'Full of loopholes': New Brunswick tenants rally over 'renovictions'

·3 min read
Nichola Taylor rallied Wednesday for better rent protection for tenants. She and her family were evicted from their Fredericton apartment building because of what she calls 'renovictions.' (Alexandre Silberman/ CBC NB - image credit)
Nichola Taylor rallied Wednesday for better rent protection for tenants. She and her family were evicted from their Fredericton apartment building because of what she calls 'renovictions.' (Alexandre Silberman/ CBC NB - image credit)

When Nichola Taylor's landlord decided to renovate, she and her husband and nine-year-old daughter were evicted from their Fredericton home with 40 days to find a new place.

"It was a very stressful situation. We have a daughter and we had to find somewhere new to live. Plus in our building, we had a lot of seniors living there and this caused them great distress," said Taylor.

That's why Taylor attended a rally Wednesday in Moncton, holding a sign calling for a ban on so-called renovictions.

The demonstration was organized by the Association of Community Organizations for Reform Now, known as ACORN.

Alexandre Silberman/CBC NEWS
Alexandre Silberman/CBC NEWS

Vanessa Jones, a co-chair of ACORN, said most renovations are done for cosmetic reasons and can be completed with the tenant in the building. She said that the current rules are "full of loopholes."

"We need to basically close the loopholes … if you keep increasing rents and everything else, where are people gonna live?" said Jones.

"Landlords are using renovations to evict people in order to increase the rent for the new tenants who go in," added Taylor.

Alexandre Silberman/ CBC NB
Alexandre Silberman/ CBC NB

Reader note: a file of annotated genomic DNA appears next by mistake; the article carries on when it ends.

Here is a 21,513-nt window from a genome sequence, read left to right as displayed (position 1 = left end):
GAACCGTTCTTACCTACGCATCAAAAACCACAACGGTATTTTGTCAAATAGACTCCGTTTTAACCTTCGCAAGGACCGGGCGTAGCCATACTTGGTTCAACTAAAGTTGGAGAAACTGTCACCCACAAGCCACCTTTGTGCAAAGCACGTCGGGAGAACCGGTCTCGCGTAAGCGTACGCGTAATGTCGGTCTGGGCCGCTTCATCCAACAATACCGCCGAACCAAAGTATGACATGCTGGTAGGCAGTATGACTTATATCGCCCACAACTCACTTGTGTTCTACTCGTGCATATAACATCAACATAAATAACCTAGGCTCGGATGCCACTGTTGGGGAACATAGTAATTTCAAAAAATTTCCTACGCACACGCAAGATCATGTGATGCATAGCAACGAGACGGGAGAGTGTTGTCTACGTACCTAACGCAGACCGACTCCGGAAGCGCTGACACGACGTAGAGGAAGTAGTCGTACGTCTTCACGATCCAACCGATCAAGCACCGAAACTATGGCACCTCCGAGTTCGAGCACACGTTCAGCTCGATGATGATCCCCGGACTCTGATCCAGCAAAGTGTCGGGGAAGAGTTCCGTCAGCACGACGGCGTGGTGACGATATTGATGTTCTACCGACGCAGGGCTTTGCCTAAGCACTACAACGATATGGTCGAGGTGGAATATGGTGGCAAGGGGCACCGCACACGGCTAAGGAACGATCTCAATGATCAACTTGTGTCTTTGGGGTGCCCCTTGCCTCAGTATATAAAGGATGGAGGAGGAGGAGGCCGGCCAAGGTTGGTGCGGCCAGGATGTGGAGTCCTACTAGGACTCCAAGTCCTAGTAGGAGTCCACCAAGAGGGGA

In March, the Higgs government capped rent increases for tenants for this year. Some landlords looked for a way around the temporary cap. More than two dozen landlords and property managers participated in a YouTube discussion in April that included talk of finding "loopholes" in New Brunswick's new rent-cap rules.

Based on The Residential Tenancies Act in New Brunswick, the landlord can terminate a lease agreement with a tenant under limited circumstances including if, "the premises will be renovated to such an extent that vacant possession is necessary to perform the renovation."

Taylor said, "There is no clear rule on renovations right now in New Brunswick. So basically they say they can't throw you out without a good reason. But the rules are too vague."

Using British Columbia legislation as a blueprint

Jones said she would like to see legislation implemented similar to that in British Columbia.

Under legislation implemented last July, if a landlord wants to end a tenancy for extensive renovations or repairs, they need to apply for an Order of Possession from the Residential Tenancy Branch (RTB). Then there would be a dispute resolution proceeding where an arbitrator will decide if ending the tenancy is the only way to complete this work.

"That way the onus is put back onto the landlord where they have to go to the RTB … so this is what we are really trying to fight for. We want something more fair like that," said Taylor.

Advocating for those who can't fight

Although Linda Pearce has never faced an eviction, she said she attended the rally to stand up for those who are unable to.

Alexandre Silberman/ CBC NB
Alexandre Silberman/ CBC NB

"I think people like me who have never had these problems, we need to start standing up and saying, 'yeah, everybody deserves to have a place to stay,'" she said.

Taylor said this issue impacts most people and can have a ripple effect on the community.

"This is affecting seniors, it's affecting vulnerable people in the society and homelessness has even increased, " she said.

"Not everybody can afford a rent of over a thousand dollars. More needs to be done to protect these people in society."

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